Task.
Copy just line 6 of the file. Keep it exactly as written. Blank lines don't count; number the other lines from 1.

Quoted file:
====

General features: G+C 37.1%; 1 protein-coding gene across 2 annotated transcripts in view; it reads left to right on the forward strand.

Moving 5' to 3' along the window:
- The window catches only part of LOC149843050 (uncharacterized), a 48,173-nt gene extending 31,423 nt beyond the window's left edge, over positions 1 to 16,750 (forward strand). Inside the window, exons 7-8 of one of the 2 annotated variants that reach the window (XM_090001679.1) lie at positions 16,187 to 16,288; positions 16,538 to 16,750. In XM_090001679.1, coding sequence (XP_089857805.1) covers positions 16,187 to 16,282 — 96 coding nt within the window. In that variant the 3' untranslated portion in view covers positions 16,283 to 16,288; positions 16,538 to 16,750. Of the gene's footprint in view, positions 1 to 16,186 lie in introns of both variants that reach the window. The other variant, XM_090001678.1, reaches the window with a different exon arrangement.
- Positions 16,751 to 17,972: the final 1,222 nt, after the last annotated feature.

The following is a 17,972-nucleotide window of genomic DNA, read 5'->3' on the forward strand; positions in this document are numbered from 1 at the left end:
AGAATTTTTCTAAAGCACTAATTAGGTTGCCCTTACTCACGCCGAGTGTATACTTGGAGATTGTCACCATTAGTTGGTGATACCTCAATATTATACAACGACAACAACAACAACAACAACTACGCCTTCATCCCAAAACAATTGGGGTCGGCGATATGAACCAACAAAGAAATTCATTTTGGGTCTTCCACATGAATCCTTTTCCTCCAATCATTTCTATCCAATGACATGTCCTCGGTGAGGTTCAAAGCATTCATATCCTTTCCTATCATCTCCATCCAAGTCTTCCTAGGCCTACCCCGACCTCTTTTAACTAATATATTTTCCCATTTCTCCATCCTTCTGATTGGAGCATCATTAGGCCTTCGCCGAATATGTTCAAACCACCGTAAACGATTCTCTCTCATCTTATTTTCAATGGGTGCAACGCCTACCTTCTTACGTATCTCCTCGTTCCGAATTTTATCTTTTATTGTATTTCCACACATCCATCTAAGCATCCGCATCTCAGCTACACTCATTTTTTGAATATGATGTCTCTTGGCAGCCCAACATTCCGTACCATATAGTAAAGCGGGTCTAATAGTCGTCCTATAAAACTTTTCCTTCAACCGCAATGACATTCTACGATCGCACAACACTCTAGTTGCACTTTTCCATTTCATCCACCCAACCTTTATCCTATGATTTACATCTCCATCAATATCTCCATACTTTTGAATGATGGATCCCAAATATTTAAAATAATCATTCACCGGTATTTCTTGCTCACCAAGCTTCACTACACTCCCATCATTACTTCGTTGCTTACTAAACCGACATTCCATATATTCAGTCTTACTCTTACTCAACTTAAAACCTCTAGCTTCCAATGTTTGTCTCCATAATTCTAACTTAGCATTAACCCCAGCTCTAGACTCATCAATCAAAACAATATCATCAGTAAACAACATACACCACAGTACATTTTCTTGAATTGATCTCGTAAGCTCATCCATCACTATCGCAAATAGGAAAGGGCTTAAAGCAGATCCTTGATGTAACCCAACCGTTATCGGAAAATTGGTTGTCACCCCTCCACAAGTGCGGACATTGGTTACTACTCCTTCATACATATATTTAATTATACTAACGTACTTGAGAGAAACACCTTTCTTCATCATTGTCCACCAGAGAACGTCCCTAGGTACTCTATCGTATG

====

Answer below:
AGAATTTTTCTAAAGCACTAATTAGGTTGCCCTTACTCACGCCGAGTGTATACTTGGAGATTGTCACCATTAGTTGGTGATACCTCAATATTATACAACGACAACAACAACAACAACAACTACGCCTTCATCCCAAAACAATTGGGGTCGGCGATATGAACCAACAAAGAAATTCATTTTGGGTCTTCCACATGAATCCTTTTCCTCCAATCATTTCTATCCAATGACATGTCCTCGGTGAGGTTCAAAGCATTCATATCCTTTCCTATCATCTCCATCCAAGTCTTCCTAGGCCTACCCCGACCTCTTTTAACTAATATATTTTCCCATTTCTCCATCCTTCTGATTGGAGCATCATTAGGCCTTCGCCGAATATGTTCAAACCACCGTAAACGATTCTCTCTCATCTTATTTTCAATGGGTGCAACGCCTACCTTCTTACGTATCTCCTCGTTCCGAATTTTATCTTTTATTGTATTTCCACACATCCATCTAAGCATCCGCATCTCAGCTACACTCATTTTTTGAATATGATGTCTCTTGGCAGCCCAACATTCCGTACCATATAGTAAAGCGGGTCTAATAGTCGTCCTATAAAACTTTTCCTTCAACCGCAATGACATTCTACGATCGCACAACACTCTAGTTGCACTTTTCCATTTCATCCACCCAACCTTTATCCTATGATTTACATCTCCATCAATATCTCCATACTTTTGAATGATGGATCCCAAATATTTAAAATAATCATTCACCGGTATTTCTTGCTCACCAAGCTTCACTACACTCCCATCATTACTTCGTTGCTTACTAAACCGACATTCCATATATTCAGTCTTACTCTTACTCAACTTAAAACCTCTAGCTTCCAATGTTTGTCTCCATAATTCTAACTTAGCATTAACCCCAGCTCTAGACTCATCAATCAAAACAATATCATCAGTAAACAACATACACCACAGTACATTTTCTTGAATTGATCTCGTAAGCTCATCCATCACTATCGCAAATAGGAAAGGGCTTAAAGCAGATCCTTGATGTAACCCAACCGTTATCGGAAAATTGGTTGTCACCCCTCCACAAGTGCGGACATTGGTTACTACTCCTTCATACATATATTTAATTATACTAACGTACTTGAGAGAAACACCTTTCTTCATCATTGTCCACCAGAGAACGTCCCTAGGTACTCTATCGTATG